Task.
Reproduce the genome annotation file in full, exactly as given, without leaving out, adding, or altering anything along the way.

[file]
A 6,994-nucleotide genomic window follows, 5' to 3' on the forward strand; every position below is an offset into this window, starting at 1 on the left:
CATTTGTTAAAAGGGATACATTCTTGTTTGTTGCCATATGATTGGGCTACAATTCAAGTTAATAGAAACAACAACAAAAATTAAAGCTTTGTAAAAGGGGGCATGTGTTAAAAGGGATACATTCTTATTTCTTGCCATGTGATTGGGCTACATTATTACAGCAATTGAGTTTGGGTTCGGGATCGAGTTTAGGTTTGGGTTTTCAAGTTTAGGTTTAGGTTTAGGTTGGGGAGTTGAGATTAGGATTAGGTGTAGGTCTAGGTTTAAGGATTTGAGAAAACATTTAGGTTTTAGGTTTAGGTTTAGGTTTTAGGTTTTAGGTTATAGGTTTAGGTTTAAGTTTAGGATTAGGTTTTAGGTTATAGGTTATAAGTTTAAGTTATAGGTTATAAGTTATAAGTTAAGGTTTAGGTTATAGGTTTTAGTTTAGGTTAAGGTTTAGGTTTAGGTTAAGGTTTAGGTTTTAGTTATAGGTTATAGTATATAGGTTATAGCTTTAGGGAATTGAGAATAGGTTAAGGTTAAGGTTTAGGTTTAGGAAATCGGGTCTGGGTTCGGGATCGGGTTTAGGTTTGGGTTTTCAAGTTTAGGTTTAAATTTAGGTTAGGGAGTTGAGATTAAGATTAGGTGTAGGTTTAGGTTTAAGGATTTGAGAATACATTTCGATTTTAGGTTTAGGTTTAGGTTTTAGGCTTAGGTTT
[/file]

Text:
A 6,994-nucleotide genomic window follows, 5' to 3' on the forward strand; every position below is an offset into this window, starting at 1 on the left:
CATTTGTTAAAAGGGATACATTCTTGTTTGTTGCCATATGATTGGGCTACAATTCAAGTTAATAGAAACAACAACAAAAATTAAAGCTTTGTAAAAGGGGGCATGTGTTAAAAGGGATACATTCTTATTTCTTGCCATGTGATTGGGCTACATTATTACAGCAATTGAGTTTGGGTTCGGGATCGAGTTTAGGTTTGGGTTTTCAAGTTTAGGTTTAGGTTTAGGTTGGGGAGTTGAGATTAGGATTAGGTGTAGGTCTAGGTTTAAGGATTTGAGAAAACATTTAGGTTTTAGGTTTAGGTTTAGGTTTTAGGTTTTAGGTTATAGGTTTAGGTTTAAGTTTAGGATTAGGTTTTAGGTTATAGGTTATAAGTTTAAGTTATAGGTTATAAGTTATAAGTTAAGGTTTAGGTTATAGGTTTTAGTTTAGGTTAAGGTTTAGGTTTAGGTTAAGGTTTAGGTTTTAGTTATAGGTTATAGTATATAGGTTATAGCTTTAGGGAATTGAGAATAGGTTAAGGTTAAGGTTTAGGTTTAGGAAATCGGGTCTGGGTTCGGGATCGGGTTTAGGTTTGGGTTTTCAAGTTTAGGTTTAAATTTAGGTTAGGGAGTTGAGATTAAGATTAGGTGTAGGTTTAGGTTTAAGGATTTGAGAATACATTTCGATTTTAGGTTTAGGTTTAGGTTTTAGGCTTAGGTTT